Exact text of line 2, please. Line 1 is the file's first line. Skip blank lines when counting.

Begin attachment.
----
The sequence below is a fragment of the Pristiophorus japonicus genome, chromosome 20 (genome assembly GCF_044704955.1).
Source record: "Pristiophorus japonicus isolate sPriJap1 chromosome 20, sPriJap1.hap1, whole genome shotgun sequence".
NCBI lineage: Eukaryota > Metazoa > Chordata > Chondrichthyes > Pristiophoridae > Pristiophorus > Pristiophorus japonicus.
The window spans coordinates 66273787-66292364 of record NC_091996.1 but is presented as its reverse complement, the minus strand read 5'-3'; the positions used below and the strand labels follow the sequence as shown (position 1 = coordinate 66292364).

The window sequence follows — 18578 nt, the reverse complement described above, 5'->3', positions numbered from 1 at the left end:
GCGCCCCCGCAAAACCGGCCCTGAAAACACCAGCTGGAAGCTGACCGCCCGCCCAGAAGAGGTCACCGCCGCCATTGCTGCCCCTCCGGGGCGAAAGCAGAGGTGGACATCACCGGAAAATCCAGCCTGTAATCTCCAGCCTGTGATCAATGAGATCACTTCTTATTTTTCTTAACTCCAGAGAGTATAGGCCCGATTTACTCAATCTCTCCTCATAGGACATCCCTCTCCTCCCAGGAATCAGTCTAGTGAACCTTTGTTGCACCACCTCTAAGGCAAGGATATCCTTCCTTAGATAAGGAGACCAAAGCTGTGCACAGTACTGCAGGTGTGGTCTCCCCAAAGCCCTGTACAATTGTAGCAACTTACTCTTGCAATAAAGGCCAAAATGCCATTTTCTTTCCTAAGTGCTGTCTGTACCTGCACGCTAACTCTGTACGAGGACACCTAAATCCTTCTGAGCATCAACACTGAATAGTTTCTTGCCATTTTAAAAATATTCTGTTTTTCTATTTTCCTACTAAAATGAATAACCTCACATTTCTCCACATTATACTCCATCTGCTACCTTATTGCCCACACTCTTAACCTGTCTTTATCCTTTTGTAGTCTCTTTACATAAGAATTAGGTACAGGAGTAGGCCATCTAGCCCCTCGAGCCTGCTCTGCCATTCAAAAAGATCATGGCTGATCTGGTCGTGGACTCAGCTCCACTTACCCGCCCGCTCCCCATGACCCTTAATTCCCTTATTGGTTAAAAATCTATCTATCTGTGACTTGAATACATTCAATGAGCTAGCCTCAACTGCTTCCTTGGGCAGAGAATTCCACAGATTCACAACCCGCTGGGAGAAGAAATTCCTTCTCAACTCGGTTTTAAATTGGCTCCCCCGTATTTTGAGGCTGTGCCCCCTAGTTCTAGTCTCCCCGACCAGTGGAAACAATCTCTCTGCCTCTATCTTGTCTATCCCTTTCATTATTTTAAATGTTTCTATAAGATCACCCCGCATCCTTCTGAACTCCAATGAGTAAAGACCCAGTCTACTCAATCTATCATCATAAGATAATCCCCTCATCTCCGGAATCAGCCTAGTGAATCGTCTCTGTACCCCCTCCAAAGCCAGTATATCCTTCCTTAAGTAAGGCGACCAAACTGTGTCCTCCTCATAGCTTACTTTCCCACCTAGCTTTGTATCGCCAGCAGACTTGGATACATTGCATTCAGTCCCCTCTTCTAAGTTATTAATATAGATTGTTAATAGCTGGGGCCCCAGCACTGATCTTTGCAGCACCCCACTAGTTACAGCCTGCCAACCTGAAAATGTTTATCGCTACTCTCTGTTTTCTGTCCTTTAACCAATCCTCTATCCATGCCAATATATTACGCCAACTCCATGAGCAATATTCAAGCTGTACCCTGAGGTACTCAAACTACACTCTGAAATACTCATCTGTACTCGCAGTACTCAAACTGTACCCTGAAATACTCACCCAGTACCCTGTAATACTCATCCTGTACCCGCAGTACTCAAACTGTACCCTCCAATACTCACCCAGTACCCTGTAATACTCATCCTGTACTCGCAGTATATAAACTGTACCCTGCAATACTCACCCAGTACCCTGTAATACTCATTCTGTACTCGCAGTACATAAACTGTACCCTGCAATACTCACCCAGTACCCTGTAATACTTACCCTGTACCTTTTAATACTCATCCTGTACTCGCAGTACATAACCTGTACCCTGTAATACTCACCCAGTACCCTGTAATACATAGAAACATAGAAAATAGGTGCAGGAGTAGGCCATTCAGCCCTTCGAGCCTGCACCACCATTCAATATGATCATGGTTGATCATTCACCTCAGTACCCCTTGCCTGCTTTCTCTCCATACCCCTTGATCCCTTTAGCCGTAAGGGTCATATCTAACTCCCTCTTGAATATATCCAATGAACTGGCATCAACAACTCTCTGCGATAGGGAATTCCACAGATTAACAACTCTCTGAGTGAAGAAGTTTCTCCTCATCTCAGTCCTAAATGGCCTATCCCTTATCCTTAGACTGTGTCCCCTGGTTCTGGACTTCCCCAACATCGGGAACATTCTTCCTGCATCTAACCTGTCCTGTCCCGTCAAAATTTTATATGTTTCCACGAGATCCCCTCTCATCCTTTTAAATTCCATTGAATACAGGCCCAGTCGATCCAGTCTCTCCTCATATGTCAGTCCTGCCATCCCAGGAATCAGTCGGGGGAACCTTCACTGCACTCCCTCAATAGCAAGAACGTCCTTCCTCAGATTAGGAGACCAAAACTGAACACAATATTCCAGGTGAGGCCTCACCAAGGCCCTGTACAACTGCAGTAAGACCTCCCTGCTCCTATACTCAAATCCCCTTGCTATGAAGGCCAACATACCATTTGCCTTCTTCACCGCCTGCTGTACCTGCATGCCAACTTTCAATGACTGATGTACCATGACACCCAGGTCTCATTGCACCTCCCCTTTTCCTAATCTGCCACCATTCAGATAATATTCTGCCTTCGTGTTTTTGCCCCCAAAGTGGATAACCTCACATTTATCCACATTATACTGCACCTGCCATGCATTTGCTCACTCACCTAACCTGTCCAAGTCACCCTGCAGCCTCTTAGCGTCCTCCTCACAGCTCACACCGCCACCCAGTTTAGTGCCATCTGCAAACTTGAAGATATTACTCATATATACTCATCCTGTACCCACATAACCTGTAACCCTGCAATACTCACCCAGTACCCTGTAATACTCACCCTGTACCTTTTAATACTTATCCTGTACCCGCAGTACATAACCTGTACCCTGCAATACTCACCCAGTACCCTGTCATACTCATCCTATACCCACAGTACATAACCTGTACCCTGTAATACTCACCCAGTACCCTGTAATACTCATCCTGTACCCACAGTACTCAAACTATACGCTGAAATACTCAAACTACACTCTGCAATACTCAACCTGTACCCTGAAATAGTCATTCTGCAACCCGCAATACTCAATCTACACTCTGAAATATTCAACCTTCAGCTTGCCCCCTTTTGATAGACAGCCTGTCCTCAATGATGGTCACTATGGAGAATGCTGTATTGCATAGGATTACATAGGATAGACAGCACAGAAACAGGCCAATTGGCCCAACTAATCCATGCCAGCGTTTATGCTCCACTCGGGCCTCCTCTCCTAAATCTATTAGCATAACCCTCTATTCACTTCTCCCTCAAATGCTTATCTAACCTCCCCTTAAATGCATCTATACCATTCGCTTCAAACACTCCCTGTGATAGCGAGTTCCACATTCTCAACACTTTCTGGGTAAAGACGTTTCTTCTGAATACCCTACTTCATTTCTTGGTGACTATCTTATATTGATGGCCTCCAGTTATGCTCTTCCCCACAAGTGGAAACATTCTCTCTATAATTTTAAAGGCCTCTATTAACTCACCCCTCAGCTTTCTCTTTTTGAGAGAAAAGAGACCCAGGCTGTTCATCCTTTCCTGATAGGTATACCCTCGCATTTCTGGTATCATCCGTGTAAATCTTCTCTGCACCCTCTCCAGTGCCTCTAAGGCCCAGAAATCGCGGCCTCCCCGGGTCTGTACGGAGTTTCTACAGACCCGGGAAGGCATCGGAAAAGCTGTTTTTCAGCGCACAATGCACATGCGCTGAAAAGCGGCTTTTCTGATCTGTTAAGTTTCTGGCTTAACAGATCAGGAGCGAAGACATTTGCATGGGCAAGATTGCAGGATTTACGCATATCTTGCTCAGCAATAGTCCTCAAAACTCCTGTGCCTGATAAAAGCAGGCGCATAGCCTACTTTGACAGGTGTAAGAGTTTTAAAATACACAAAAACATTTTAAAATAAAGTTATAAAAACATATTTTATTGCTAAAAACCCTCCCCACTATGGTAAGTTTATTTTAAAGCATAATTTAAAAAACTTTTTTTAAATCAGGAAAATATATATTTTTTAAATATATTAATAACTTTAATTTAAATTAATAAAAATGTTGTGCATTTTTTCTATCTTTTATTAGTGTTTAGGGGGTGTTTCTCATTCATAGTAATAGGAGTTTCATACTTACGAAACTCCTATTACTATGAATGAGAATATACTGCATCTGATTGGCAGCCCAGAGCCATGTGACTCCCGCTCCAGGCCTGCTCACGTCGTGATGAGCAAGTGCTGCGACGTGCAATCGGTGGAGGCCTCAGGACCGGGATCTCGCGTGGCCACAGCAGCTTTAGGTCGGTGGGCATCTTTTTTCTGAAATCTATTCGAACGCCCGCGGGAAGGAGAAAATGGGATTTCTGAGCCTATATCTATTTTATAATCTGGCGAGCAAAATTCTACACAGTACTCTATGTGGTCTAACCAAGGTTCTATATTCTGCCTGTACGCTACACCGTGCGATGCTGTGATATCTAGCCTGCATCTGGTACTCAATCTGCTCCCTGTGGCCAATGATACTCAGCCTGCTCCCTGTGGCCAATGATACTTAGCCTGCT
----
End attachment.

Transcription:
Source record: "Pristiophorus japonicus isolate sPriJap1 chromosome 20, sPriJap1.hap1, whole genome shotgun sequence".